Seeking Information about the Jupiter 1988

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Karen Bryan

Dec 16, 2004

If you've seen my intro you'll know this, but I'm trying to find out more info on the Jupiter sinking, outside Pireaus harbour in 1988. I'm one of the survivors, and I'm finally feeling it's time to find out more of how the outside world viewed the accident. And of course, I only have my point of view on things.

I've looked through the posts here, and there's some interesting information. But, the links seemed to have died now, and I'm wondering if anyone has any info they can pass on?


Mar 28, 2002
Karen hasn't logged in since December but hopefully she'll pick this up in her e-mail notifications:

From the Express and Star (Wolverhampton-based) in 1999:


In October 1988 the school cruise ship Jupiter sank off Greece with hundreds of British children on board, including parties from the West Midlands. Barry Cox recalls the horror from a father's viewpoint.

Someone else wrote it first, but it really was the worst of times and the best of times for my family.

In between leaving work and arriving home, the news broke of the sinking of the cruise ship Jupiter with almost 500 school children on board - including my 14 year old son, Stuart.

The worst of times was reading the two paragraphs on the television screen. The Jupiter went down in, astonishingly, just 40 minutes after being rammed by a massive tanker outside the Greek harbour of Piraeus. Children from 15 schools, including T P Riley at Bloxwich, and Streetly and Brownhills comprehensives, at the beginning of an eight day cruise, found themselves in everyone's worst nightmare.

A Bloxwich teacher, (Bernard Butt, 41) a 14 year old girl pupil from Streetly (Vivienne Barley) and two Greek seamen died.

Stuart was one of the lucky ones - he was not below decks when he felt the Jupiter being pushed to one side as the tanker ploughed into its side. He literally ran for his life and was near a railing when one of the many small boats which sped to the scene arrived by the side of the listing cruise ship.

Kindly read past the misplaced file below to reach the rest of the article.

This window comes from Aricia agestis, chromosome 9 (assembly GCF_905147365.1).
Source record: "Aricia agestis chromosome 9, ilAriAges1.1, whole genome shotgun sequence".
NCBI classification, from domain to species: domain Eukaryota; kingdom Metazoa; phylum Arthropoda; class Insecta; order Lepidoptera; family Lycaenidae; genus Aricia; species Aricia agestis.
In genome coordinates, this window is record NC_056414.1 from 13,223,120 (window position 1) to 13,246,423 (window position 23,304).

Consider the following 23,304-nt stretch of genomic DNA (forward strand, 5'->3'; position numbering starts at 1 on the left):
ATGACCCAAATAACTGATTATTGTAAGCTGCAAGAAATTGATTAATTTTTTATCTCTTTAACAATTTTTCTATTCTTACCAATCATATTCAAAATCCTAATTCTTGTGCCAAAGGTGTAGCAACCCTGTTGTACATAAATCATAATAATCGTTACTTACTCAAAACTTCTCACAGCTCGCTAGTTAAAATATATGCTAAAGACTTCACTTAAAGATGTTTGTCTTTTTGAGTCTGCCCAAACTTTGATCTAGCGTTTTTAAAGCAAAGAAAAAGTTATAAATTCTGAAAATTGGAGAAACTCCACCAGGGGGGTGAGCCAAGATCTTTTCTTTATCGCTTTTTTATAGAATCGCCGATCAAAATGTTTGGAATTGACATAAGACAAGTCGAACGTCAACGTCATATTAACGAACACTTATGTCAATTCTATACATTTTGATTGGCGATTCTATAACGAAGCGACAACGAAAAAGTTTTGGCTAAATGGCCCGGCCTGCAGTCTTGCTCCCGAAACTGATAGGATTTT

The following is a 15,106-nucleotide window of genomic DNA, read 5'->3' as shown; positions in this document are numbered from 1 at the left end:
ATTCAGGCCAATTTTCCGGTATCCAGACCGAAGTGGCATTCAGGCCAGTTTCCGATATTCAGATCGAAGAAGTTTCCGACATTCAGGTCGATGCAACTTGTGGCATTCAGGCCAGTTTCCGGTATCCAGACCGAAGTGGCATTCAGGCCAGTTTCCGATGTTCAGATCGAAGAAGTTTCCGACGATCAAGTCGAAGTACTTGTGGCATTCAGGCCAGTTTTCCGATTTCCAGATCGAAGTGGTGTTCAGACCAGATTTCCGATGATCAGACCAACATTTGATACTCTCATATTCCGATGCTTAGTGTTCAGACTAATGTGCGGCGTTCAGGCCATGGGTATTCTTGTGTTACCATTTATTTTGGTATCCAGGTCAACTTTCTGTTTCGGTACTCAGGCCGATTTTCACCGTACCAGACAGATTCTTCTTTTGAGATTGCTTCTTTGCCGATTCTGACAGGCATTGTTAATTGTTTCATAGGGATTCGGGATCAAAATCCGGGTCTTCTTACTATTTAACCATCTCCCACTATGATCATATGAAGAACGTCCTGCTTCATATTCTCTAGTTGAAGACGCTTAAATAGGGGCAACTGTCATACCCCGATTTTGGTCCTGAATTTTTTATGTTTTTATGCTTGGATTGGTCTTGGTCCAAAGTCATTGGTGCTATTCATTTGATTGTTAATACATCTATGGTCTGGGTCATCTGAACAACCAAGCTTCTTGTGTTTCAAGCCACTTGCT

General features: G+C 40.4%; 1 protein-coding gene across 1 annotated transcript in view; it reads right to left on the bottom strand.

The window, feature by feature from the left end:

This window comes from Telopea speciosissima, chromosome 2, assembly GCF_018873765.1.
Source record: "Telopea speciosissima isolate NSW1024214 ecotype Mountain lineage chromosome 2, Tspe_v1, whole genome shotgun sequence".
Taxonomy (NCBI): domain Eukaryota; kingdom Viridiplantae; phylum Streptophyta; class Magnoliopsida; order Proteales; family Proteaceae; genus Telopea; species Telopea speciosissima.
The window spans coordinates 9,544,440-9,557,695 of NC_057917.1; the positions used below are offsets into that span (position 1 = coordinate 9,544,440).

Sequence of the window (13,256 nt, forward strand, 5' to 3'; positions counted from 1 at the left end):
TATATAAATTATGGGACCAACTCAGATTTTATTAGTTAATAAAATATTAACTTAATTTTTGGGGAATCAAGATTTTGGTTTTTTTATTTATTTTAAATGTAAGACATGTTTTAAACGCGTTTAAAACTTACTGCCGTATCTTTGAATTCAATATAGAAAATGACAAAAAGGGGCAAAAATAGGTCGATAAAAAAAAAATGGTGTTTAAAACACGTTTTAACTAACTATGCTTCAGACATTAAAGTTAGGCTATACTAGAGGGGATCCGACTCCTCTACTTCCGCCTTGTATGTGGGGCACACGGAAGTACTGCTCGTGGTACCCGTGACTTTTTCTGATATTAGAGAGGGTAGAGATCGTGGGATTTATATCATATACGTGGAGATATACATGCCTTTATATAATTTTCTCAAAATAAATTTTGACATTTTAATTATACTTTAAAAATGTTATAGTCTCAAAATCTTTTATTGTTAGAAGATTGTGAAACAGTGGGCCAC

Within minutes, he was back on the quayside at Piraeus.

But back home in Bloxwich, we were not to know this. Anxious minutes stretched into desperate hours as we did what we could to get information. All we knew for certain was that the Jupiter had sunk. Where exactly? Why. . . how? How many had been saved?

No-one could give the answers distraught parents up and down the country were asking.

Then six hours later, just as I had decided to fly out to Athens, the telephone rang. "Hello, dad". . . . the relief was indescribable.

Stuart, on board another liner moored in Piraeus being used to accommodate rescued children, had sneaked into an office containing the only telephone with an outside line and called home. That was the best of times.

The ordeal of many parents was far worse than ours. So was that of children who were in the water, some injured, before being saved as the Jupiter sank yards from them.

Over the years there have been many theories about why the loss of life was not in the hundreds. Would the flotilla of rescue boats have got there in time if the collision had occurred another two miles out from shore? Did the children automatically do as adults (their teachers) told them to do in the scramble to get off the Jupiter?

Whatever, the event could have been a catastrophe that does not bear thinking about and, for some, the mental scarring remains - 11 years later"


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